Singapore prides itself for being a highly cosmopolitan and globalised city, with a plethora of well-known international brands and MNCs on the little concrete island. Ion Orchard is the latest development in the heart of the city and is set to be a playground for predominantly the ultra rich and high society folk.
But seriously, whats so great about Ion Orchard? Yeah its glitzy, yeah its got all the big labels under one roof… and hell yeah its seems to exude a rather pretentious and socially stratifying environment. The higher up you go in the mall, the higher the prices in the stores.
Few will remember (and perhaps even less) appreciate what existed before Ion Orchard – the lush greenery, which provided some inkling of peace and sanity in the midst of all the concrete in Orchard Road. It was also often a place where many congregated for picnics – especially the migrant Filipino community on the weekend. Indeed, the common public space seemed to cater much more to the layman on the street back then.
But to developers, that green space did not make “economic sense” and was a waste not to be “utilized”. The idea of it being a hang out for migrant workers also perhaps didn’t gel well with the “globalised consumer” image of the surrounding area. The solution: more shops! more malls! buy! buy! buy!
Consumption is rammed into our psyche yet again. But seriously, what proportion of Singaporeans could afford this lavish lifestyle? I know I can’t, being the struggling research analyst and masters student that I am. The point here is not about being a sour plum and criticize those who are economically more well-off, but rather to raise the following concern: How much of the development in Singapore is really catered for Singaporeans?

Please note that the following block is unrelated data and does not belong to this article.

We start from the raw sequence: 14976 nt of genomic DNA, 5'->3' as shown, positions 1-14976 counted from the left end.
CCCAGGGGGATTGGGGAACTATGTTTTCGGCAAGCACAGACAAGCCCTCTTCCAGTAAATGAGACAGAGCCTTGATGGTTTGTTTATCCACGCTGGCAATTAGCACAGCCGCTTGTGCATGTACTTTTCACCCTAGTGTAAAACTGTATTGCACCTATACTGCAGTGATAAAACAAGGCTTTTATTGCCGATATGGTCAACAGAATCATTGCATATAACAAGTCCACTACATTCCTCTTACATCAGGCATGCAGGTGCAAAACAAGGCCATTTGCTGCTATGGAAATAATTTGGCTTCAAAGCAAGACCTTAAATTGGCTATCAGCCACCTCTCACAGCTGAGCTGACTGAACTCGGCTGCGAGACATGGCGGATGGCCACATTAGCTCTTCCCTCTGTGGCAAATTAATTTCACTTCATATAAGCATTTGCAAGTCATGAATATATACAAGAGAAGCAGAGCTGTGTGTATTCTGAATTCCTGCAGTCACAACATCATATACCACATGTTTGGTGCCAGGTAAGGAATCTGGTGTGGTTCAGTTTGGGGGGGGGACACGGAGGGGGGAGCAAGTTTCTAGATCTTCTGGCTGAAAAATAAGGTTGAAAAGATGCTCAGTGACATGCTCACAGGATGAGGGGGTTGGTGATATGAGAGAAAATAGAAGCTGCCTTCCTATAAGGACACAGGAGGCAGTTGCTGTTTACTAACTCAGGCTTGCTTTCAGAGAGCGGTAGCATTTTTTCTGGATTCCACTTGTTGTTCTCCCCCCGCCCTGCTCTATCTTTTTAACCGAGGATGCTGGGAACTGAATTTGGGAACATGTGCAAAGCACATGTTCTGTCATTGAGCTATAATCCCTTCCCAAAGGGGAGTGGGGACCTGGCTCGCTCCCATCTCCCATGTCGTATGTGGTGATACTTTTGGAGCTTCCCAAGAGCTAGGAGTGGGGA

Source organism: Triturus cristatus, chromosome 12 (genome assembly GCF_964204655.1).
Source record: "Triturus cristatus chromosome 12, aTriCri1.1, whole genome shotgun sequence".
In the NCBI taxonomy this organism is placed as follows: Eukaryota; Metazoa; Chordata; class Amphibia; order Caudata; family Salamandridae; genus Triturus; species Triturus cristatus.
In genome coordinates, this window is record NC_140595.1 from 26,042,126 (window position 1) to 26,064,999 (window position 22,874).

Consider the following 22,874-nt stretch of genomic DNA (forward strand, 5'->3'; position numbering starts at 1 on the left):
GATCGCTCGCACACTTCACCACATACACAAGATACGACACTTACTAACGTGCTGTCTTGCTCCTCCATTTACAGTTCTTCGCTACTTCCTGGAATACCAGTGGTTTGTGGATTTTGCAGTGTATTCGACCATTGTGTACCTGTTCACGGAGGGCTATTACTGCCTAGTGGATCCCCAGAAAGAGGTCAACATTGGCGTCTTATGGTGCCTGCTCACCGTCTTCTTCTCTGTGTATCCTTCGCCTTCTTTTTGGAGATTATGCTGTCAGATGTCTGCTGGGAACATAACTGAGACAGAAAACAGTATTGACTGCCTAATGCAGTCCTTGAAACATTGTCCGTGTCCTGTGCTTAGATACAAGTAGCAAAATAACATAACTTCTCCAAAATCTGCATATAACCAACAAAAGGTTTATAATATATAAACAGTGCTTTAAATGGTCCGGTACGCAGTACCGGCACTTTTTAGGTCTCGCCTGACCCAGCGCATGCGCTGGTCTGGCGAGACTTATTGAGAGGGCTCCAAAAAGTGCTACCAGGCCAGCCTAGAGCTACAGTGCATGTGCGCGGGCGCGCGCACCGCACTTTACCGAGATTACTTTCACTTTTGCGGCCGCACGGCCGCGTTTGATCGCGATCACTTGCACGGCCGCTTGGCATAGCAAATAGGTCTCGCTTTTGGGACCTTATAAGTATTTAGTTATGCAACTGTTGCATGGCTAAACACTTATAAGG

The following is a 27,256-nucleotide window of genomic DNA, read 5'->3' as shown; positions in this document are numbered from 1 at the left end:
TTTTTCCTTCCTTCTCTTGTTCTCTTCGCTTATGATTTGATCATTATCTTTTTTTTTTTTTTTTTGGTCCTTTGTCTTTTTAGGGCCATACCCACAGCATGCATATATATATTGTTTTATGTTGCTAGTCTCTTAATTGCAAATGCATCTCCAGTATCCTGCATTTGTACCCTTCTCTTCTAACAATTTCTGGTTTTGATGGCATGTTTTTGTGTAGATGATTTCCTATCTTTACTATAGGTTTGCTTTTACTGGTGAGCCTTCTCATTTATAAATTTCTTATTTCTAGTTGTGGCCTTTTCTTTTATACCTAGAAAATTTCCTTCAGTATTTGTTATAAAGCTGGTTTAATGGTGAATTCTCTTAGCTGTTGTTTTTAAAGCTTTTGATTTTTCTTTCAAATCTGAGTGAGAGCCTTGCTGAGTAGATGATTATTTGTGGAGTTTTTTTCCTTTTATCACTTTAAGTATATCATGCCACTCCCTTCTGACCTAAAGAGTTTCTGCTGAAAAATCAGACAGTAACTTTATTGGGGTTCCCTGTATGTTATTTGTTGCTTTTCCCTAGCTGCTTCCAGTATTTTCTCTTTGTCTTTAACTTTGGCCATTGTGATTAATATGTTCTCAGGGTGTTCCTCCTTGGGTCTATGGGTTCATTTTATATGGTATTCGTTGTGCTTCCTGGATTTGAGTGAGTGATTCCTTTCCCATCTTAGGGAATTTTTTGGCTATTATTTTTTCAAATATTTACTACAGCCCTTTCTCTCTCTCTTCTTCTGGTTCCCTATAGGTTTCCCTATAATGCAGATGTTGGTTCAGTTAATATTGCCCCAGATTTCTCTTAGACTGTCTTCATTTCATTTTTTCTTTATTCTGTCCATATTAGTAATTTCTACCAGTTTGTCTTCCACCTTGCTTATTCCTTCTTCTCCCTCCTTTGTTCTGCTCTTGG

My cynicism for Ion Orchard (and extreme opulence) has become more apparent after a recent incident, which only served to highlight the stark economic inequalities in Singapore. Yes, there are poor people in Singapore.
Close friends will know how I’ve found this Ramadan to be a lot tougher than previous years – a lot more tired, sleepy, and falling sick for a few days. But my situation is of course nothing compared to that of two people that approached me, as I was walking past Ion Orchard yesterday.
Singaporean #1: An man in his 40s or 50s, who wanted to know how to walk to Ang Mo Kio from Orchard Road. He only had 50cents left in his pocket but wanted to go to church in Ang Mo Kio – a suburb way too far for a walk. He also mentioned later ” two guys I asked just now didn’t help me”.
Singaporean #2: An elderly woman selling pens so that she could “buy some rice to eat”. Looking sad and even tugging on my arm at one point to buy the pens, because other people she asked would not stop to entertain her.
I could not help but think this situation was rather surreal. Nevertheless, the words of my late grandmother kept playing in my head “If someone asks for alms, just give.” as I handed them some money. Some self-reflection was inevitable as I walked down Orchard Road after the two incidents – Was God testing me/giving me the opportunity to do good on this last day of Ramadan? Although I have seen people asking for help in one way or another along Orchard Road, the odds of having two of them ask within a span of 10 minutes and approximately 50 metres apart would seem rather rare. Are the urban poor of Singapore more obvious now just because of the financial downturn? And moreover, why was it so hard for them to seek help? Are we becoming consumers to the point that we forget to be samaritans? Why is it so hard to exercise that simple universal principle of compassion?
Food for thought indeed. It has nevertheless made Ramadan for me much more fulfilling.
Eid Mubarak to one and all.